But this recognition only pushes back the demand for explanations, which (we have argued) neither the austere readers nor the ineffabilists nor the non-therapists could quite provide, one step further, so that it now engulfs the Investigations as well as the Tractatus. The non-therapist's reading of the Tractatus is dependent on the premise that nonsense sentences can have “performative significance” (Brand 332), that we can articulate grammatical rules (Moyal-Sharrock 162) or make “purely linguistic proposals” (Matthew B. Ostrow, Wittgenstein's Tractatus. Cambridge, UK: Cambridge U P, 2002: 4, describing Carnap) or use our language “intransitively”—in short, that some nonsense is desirable (Philip M. Hallie, “Wittgenstein's Exclusion of Metaphysical Nonsense.” The Philosophical Quarterly16 [1966]: 101-104).

The Investigations does not defend any of these premises. Wittgenstein does not argue that meaning is use—indeed, he explicitly recognizes that for some ways we use the word “meaning,” meaning is not use:
For a large class of cases—though not for all—in which we employ the word “meaning” it can be defined thus: the meaning of a word is its use in the language. (§43)
Instead he simply demonstrates—makes manifest—the manifold of ways that language can function. If some set of analytic philosophers wish to exclude the mystical from their language game, then they are free to do so—or at least to try. And, Wittgenstein recognizes, often it is best to do so. We cannot always live in an ecstatic state in which things are and are not true, do and do not exist. For science, law, and many other language games, trying to grasp what is—the mystical—that is, to theorize—would be a grave mistake: a confusion, an illness, a disease.

Having grown out of the mystical which, resisting language, both is and is not, Wittgenstein's anti/theory similarly both is and is not a theory. This is not a naïve positivism, in which comprehension is confused for apprehension and the theoretical structures used to understand the world are rendered invisible. That would be the position he attacks, that of the Saint Augustine and the picture theory, when he exposes the insidious assumptions which underly our ways of talking about language: “How does one know?” is the constant refrain throughout the first hundred sections of the Investigations, giving the lie to the idea that our language games are transparent or immediate. Wittgenstein recognizes and accepts the deeply theoretical nature (by which we mean, based on unquestioned rules) of every game, including Wittgensteinian therapy. Wittgenstein's anti/theory (like Foucault's, ultimately) is descriptive, not destructive.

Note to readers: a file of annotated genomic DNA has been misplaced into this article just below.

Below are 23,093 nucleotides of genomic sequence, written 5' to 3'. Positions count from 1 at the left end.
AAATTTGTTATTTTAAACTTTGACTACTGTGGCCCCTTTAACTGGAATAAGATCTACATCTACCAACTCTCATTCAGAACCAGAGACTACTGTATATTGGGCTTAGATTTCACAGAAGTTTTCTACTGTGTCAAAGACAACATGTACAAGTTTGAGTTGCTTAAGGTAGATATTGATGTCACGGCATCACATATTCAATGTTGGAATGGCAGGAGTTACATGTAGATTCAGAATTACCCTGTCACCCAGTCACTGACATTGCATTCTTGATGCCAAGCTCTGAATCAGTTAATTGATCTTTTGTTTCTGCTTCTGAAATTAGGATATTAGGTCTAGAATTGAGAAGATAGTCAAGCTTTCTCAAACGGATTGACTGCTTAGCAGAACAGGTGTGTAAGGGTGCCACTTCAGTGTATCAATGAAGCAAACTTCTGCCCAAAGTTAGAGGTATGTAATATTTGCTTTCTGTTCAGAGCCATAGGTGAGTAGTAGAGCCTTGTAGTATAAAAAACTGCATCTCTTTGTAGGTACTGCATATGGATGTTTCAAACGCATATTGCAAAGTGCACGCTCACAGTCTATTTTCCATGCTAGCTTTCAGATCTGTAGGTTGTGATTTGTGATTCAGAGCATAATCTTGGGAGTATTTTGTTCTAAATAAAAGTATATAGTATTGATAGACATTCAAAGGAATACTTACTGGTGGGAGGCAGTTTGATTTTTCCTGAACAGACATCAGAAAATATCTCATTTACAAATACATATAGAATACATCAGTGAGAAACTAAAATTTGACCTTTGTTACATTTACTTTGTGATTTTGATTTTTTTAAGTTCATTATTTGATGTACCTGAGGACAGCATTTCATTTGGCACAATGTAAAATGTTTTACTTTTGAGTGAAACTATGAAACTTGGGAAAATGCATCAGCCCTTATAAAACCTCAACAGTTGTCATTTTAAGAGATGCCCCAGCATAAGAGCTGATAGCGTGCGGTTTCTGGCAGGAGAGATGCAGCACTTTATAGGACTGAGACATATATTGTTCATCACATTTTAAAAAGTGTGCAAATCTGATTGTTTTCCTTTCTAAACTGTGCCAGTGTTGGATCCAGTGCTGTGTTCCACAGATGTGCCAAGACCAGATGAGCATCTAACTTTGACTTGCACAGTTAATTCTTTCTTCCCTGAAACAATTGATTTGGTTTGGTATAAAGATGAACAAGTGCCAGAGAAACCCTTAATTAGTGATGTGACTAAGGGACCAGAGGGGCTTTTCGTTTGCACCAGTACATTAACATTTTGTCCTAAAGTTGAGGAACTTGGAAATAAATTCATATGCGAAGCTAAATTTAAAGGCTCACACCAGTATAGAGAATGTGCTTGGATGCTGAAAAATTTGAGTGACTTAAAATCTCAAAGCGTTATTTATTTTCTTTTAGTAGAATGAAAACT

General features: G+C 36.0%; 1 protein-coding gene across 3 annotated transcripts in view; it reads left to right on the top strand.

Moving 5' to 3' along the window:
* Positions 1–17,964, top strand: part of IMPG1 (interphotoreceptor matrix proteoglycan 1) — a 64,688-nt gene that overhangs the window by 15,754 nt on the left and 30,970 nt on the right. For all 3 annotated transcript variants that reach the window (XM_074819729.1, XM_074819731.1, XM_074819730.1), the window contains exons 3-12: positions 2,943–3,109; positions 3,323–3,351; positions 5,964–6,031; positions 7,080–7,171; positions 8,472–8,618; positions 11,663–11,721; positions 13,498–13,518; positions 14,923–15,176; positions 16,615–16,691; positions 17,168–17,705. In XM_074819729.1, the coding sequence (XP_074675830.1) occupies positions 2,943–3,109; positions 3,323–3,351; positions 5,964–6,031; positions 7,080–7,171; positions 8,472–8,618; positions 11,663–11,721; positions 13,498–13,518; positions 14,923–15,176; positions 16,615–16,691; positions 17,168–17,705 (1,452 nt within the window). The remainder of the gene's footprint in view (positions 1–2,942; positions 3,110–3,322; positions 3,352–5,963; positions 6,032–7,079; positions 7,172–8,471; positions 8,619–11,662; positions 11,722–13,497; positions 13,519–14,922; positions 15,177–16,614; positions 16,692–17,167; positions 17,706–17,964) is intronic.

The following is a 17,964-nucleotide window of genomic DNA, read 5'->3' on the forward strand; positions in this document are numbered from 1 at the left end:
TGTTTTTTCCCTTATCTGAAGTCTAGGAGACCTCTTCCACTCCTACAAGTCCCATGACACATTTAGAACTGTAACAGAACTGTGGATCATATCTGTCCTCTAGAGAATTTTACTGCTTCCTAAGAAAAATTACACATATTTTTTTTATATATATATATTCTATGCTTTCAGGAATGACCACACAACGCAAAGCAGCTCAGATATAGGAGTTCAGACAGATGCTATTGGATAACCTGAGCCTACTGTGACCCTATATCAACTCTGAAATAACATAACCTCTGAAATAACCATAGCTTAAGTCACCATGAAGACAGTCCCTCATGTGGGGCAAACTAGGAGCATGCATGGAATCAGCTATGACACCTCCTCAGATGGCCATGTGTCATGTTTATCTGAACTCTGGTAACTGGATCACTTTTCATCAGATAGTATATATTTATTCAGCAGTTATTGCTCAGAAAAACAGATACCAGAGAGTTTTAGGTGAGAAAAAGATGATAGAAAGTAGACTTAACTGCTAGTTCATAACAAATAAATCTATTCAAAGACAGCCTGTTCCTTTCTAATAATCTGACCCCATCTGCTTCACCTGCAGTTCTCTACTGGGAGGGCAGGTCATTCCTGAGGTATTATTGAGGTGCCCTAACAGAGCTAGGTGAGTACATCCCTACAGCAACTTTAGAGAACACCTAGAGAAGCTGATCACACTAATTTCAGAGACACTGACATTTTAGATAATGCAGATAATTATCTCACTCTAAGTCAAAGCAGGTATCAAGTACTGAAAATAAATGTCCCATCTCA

The What-Is-Said

Tuesday, 16 March 2010 05:02 pm
cjbanning: (Default)
For any meaning μ and utterance θ, there is a context C in which θ expresses (would express, could express, should express) μ. This is not a particularly interesting fact; all that it demonstrates is that logical space is an exceedingly large place. It becomes a much more interesting question if we impose a constraint upon it: in a particular language system L, is it true that there will be a context such that the any given pair (θ , μ) will result in a possible juxtaposition of utterance and meaning?